Sally’s recent posts about a stepdaughter’s journey to athletic accomplishment and about family summer joys were also inspiring spirit boosters.

Ginny, at Let Your Light Shine, has been dealing with an extended hospitalization and unable to post. She did post an update on her condition and included this quote by Shad Williams:

“The Lord is Good” - period. Everything about God is good,
including everything that is related to me-- His thoughts about me,
His plans for me, His actions toward me, His guidance in me, His
blessings to me, His protection of me, His purposes fulfilled
through me and His ordained circumstances that surround me at
this very moment in my life. They may not look good, seem good,
sound good or feel good--but because they are ordained of God,
they ARE good. Colossians 3:3 says that “your life is hid with
Christ in God.” Every detail of your life is contained in Him,
including your present circumstances, trials, and needs.

These blogging friends and others throughout the United States and around the globe have made a difference in my continuing recovery from my 2011 stroke.

I have let this post languish for a few days but I am definitely determined to finish it today.
The problem with this and previous thank-you posts about specific bloggers, though, is that each of the cyber friends who shares life experiences and observations through a personal blog and/or through comments on Retirement Daze is among the wonderful family and friends who are healing helpers all. Each deserves a personal thank you.  I am so thankful for their continuing contribution to my stroke recovery.

I am also thankful for ELECTRICITY. Hubby is an expert at providing comfort, wonderful meals and fun while we camp sans power. For some reason, though, neither of us considered that my Bioness L300 Footdrop system has to be recharged every night while we sleep.

I guess it has become such a habit to wear that cuff under my knee and the little control unit on a lanyard around my neck that I didn’t give any thought to the fact that the electricity necessary for its continued operation would not be easily or consistently available. We did, however, bring my plastic brace that keeps my ankle rigid and my foot from dropping when I walk. I don’t walk as well with the brace, but at least I can walk.

My Bioness is now charged. Both our laptops are also charged and so is my Kindle. I had read that the Kindle would stay charged about a month. My Kindle’s charge lasted exactly 15 days. But I suspect I was reading much more than the average on our trip and I also didn’t turn off the WiFi feature. I would have had to deal with an unwieldly stack of books without that Kindle. Yes, I am an official Kindle fan.
Me and my Kindle, a new camping buddy

I will gradually be catching up with other blogs in the next few weeks and posting more about camping experiences. Right now, however, we are “recovering” from camping and preparing for overnight visits from kids and grandkids next week.

I should be a bit more accurate about those preparations. Husband Walter is executing preparations for those visits. My role is mostly happy anticipation and cheerleader. Oh, and hubby also jumped into the laundry operation and hastened the demolition of Mount Laundry. Okay, I am definitely bragging now. What a guy!

Sunday, July 15, 2012

One Stroky’s Journey: Unexpected visitors in the Smokies

Shane, left, and Chastity, bound for Istanbul via Smoky Mountains
The Smoky Mountains always have something special for Husband Walter and me, and this year’s summer sojourn is already meeting our expectations.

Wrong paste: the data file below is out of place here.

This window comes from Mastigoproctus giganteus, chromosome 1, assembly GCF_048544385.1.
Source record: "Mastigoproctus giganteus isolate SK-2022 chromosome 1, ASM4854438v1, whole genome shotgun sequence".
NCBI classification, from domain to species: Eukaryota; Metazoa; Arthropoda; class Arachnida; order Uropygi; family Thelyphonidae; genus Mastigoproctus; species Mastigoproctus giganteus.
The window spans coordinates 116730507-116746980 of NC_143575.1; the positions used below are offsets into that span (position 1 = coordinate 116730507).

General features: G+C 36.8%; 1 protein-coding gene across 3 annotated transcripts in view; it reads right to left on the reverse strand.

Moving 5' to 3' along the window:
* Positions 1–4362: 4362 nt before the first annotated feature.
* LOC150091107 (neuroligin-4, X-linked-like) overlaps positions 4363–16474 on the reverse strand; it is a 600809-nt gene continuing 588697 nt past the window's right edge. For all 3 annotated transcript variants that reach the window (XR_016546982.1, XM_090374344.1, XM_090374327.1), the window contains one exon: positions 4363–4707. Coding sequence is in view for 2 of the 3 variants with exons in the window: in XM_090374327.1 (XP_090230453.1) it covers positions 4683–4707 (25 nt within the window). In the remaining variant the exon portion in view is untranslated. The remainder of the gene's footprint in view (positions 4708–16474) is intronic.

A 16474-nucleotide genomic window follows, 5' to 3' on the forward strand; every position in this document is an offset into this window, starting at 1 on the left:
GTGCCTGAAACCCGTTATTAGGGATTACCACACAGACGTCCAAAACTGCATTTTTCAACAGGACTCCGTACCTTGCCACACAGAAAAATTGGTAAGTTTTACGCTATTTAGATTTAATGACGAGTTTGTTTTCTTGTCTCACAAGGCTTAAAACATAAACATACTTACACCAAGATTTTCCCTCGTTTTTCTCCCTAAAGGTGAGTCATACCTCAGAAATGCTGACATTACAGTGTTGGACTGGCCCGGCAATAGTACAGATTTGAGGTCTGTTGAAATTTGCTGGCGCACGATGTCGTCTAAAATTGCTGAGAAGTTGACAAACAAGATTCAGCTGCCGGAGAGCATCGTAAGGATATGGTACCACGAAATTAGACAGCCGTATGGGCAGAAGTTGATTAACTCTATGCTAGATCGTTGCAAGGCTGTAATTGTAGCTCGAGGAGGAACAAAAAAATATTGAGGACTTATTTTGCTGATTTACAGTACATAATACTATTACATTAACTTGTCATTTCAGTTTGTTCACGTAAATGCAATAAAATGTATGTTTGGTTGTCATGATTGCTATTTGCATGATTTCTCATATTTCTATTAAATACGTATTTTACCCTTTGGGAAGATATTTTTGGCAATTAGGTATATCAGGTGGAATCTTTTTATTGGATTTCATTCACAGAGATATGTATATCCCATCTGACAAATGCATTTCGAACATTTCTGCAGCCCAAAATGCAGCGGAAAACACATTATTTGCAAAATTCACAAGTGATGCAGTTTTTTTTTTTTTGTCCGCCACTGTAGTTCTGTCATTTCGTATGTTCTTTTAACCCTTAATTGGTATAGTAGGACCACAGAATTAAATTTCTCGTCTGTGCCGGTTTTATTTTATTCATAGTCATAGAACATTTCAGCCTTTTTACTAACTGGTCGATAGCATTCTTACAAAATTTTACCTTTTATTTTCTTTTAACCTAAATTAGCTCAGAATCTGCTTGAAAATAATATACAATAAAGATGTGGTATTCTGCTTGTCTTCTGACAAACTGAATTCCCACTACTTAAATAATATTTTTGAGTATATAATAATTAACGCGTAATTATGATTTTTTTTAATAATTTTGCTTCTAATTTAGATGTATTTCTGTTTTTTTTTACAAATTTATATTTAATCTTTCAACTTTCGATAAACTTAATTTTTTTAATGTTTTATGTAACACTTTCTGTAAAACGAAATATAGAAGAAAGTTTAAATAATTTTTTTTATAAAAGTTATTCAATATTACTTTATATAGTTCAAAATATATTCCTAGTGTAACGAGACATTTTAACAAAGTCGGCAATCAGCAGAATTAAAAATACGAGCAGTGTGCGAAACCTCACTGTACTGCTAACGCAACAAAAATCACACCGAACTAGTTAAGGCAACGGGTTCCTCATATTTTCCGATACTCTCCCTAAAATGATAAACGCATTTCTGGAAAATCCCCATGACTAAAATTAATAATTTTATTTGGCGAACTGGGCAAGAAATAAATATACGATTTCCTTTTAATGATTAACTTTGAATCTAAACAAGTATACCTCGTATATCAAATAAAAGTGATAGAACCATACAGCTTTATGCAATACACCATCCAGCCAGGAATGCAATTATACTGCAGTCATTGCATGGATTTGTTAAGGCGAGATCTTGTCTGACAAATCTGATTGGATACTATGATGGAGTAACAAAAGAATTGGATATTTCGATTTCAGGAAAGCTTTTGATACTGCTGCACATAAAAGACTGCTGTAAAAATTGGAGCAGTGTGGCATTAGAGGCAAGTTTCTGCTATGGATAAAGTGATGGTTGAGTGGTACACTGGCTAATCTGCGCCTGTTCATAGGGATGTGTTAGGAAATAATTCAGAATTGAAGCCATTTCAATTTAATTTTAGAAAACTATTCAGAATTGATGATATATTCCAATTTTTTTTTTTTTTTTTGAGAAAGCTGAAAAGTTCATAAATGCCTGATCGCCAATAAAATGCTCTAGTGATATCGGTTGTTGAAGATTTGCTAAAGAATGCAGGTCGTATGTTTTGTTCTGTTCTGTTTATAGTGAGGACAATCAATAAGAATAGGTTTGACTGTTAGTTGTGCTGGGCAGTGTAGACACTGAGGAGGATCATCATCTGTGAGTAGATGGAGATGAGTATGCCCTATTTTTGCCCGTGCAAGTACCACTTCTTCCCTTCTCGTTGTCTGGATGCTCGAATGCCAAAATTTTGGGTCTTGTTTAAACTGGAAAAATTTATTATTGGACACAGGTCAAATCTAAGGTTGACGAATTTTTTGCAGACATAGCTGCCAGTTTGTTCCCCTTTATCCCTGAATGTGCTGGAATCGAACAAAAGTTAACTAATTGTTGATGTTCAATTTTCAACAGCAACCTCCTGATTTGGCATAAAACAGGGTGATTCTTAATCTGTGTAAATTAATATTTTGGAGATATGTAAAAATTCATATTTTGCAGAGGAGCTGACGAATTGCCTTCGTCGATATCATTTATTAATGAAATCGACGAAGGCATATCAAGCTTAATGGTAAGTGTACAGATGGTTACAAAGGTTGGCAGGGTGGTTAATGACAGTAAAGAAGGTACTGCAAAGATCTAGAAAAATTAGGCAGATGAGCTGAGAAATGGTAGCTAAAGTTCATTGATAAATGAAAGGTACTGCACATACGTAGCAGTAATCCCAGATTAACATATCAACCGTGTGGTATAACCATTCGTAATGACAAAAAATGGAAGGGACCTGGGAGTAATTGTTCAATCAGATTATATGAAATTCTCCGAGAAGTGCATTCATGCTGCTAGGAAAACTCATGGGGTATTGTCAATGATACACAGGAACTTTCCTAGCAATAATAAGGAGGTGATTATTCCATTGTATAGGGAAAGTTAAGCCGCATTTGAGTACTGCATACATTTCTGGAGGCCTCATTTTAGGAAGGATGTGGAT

We were enjoying temperatures in the low 70s at the mile-high Balsam Mountain Campground where we were setting up camp Friday, July 6, for our first two nights in the Great Smoky Mountains National Park.

Our neighboring campers across from us were from Moss Point, a Mississippi Gulf Coast town not too far from our own. Chastity is a Moss Point native who has spent four years in Istanbul, Turkey, as a missionary with the Mission to Unreached Peoples (MUP) organization.

She and Shane, originally from Tennessee, have been married for a year. They haved lived in Moss Point as they prepare for returning to Istanbul where both will work as instructors of English as a second language and will serve as missionaries with MUP. We enjoyed some delightful conversations with them Friday and Saturday before they broke camp and left to drive several hours back to the site of their next week of language and cultural training.

They both had entertaining stories to tell about their experiences in Turkey. I have their email address and look forward to updates on their continuing adventures. Chastity was also a physical therapy tech during her university pre-med studies. She decided working toward healing hearts through the spiritual route rather than the medical profession was her calling.

She had had experience with stroke survivors as a tech. Her encouraging words were a special blessing as Hubby and I are charting stroke-recovery territory that is new to us on this year’s camping vacation.

 Later that Saturday afternoon, Hubby’s sister Anita and her husband Scott, showed up on Scott’s Harley. They would make good detectives. With minimal clues from my mother-in-law, they had scouted out our location, successfully avoiding some heavy wind, rain and elk that had laid claim to the road.

Scott and Anita, a happy surprise from home

Scott, a veteran Harley aficionado, offered me a ride. Since I occasionally fail to achieve total stability on a stationary chair, I declined the opportunity to test my ability to keep my seat on the back of a Harley. I still have visions of last year’s Smokies camping when I had been out of the hospital for less than five weeks.

I was seated on the bench of a picnic table and went sailing off, crashing to the ground and scaring dear hubby and myself. I haven’t fallen off any picnic table benches so far this year, so maybe I’ll try the Harley next year!